Tag: Kate McKenney

“The Elephant in the Room: Diplomacy in Cuba”

For Americans and Cubans alike, political relations between the United States and Cuba are a curious and often tense issue. As we delve into the history of U.S.-Cuba relations this semester, we can only wonder how the currently tense relationship between the two has affected diplomacy overall in Cuba. With that in mind, Cory and I plan to research diplomatic relations in Cuba with various countries. In order to provide a baseline for comparison, we will begin with the U.S. by researching the diplomatic capabilities and limitations of a country with a less-than-ideal relationship with Cuba. We will then study Cuba’s relationships with other countries, such as the United Kingdom, Spain, Venezuela, and France, focusing specifically on how they conduct diplomacy in Cuba. Our driving questions are: how do these nations relate with Cuba differently than with other countries, if at all? Do their respective relationships with the U.S. have an effect on how they operate diplomatically here, and how so?

In our research process, we have already had the opportunity to interview a Deputy Public Affairs Officer from the United States Interests Section here in La Habana, which gave us a better understanding of how the Interests Section functions here and how it differs from an actual embassy. We plan to try to set up appointments with functionaries of other embassies here to find out more about their countries’ diplomatic relationships with Cuba and their day to day operations in Havana. I cannot wait to uncover more on this topic so relevant to Cuban politics.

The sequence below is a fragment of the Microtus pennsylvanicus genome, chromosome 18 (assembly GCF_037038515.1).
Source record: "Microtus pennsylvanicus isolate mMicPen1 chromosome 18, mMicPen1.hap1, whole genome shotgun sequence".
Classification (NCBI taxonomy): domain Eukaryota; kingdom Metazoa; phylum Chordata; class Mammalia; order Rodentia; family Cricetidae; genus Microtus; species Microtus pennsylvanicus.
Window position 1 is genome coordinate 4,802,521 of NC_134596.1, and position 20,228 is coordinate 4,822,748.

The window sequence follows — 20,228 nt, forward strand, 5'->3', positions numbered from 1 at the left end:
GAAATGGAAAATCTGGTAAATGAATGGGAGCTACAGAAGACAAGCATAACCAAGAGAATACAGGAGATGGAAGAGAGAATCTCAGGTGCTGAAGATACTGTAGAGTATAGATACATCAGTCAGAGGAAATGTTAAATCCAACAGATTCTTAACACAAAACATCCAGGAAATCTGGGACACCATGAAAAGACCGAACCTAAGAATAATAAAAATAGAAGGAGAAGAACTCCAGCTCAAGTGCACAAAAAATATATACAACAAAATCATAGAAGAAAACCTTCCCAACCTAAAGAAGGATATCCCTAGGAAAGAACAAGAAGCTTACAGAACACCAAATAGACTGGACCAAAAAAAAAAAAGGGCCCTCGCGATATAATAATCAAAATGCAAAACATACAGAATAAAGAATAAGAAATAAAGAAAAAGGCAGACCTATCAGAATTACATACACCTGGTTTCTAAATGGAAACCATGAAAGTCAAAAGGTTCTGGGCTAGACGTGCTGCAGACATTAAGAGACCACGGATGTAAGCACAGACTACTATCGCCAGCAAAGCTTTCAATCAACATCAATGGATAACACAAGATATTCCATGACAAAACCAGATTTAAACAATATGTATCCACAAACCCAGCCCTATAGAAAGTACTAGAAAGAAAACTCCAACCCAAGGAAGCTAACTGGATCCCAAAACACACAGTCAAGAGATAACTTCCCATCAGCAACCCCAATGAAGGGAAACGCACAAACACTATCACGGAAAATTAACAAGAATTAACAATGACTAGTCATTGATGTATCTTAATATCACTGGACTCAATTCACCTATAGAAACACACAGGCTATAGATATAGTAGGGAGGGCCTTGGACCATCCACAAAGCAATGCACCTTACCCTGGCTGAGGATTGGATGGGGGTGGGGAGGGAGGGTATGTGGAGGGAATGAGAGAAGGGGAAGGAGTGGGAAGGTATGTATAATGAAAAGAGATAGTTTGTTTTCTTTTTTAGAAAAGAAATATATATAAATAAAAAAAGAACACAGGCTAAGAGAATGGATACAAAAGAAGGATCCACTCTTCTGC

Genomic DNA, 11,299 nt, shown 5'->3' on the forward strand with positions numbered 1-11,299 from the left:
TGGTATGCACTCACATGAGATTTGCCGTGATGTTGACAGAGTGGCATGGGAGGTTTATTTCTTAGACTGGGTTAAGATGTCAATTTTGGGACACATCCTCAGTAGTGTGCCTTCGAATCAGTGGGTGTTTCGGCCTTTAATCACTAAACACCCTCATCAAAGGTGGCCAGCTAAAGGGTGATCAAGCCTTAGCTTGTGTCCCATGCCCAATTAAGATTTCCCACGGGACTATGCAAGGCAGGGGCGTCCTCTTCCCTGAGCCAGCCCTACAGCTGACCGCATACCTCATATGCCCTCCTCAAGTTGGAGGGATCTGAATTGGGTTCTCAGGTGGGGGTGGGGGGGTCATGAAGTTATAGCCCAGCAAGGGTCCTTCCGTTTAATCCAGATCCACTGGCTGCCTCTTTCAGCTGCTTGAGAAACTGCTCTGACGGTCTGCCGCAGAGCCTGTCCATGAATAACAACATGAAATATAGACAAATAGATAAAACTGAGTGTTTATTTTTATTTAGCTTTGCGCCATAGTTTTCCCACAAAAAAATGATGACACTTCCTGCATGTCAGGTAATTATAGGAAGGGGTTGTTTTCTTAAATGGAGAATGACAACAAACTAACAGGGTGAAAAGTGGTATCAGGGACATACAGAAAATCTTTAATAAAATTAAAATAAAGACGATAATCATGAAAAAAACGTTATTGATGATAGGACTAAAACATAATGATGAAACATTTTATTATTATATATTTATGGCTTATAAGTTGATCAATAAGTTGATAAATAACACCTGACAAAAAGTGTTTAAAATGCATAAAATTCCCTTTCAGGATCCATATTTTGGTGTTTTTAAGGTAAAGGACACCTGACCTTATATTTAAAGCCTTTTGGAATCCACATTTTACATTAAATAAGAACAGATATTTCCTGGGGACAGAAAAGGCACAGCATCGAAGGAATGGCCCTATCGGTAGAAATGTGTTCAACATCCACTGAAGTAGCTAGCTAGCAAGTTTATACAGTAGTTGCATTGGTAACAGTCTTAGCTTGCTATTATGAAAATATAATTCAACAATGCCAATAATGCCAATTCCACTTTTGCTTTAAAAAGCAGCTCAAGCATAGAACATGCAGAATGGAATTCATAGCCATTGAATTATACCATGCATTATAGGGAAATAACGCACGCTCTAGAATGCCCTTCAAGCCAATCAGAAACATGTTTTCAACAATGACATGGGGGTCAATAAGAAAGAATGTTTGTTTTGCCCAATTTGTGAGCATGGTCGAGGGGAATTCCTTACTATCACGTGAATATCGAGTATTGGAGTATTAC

First Impressions – Kate McKenney

The Cuban flag flying over the airport in Havana was at first an odd sight. Now I don’t think twice about seeing “¡Viva la revolución!,” Fidel’s face, and José Marti quotes plastered everywhere I go. After only a few days here in Havana, I feel like I’ve been here for weeks and I don’t want to leave. There is a clear sense that life is not easy here but it is overshadowed by a uniting sense of pride in being Cuban. Something about walking through the busy streets filled with overcrowded buses and classic cars to the beat of salsa or reggaeton is in its own way enchanting. I am already proud of our adjustments we have made to living in a third world country, and I am sure that by the end of this semester Havana will have tested our language skills and street smarts to the fullest extent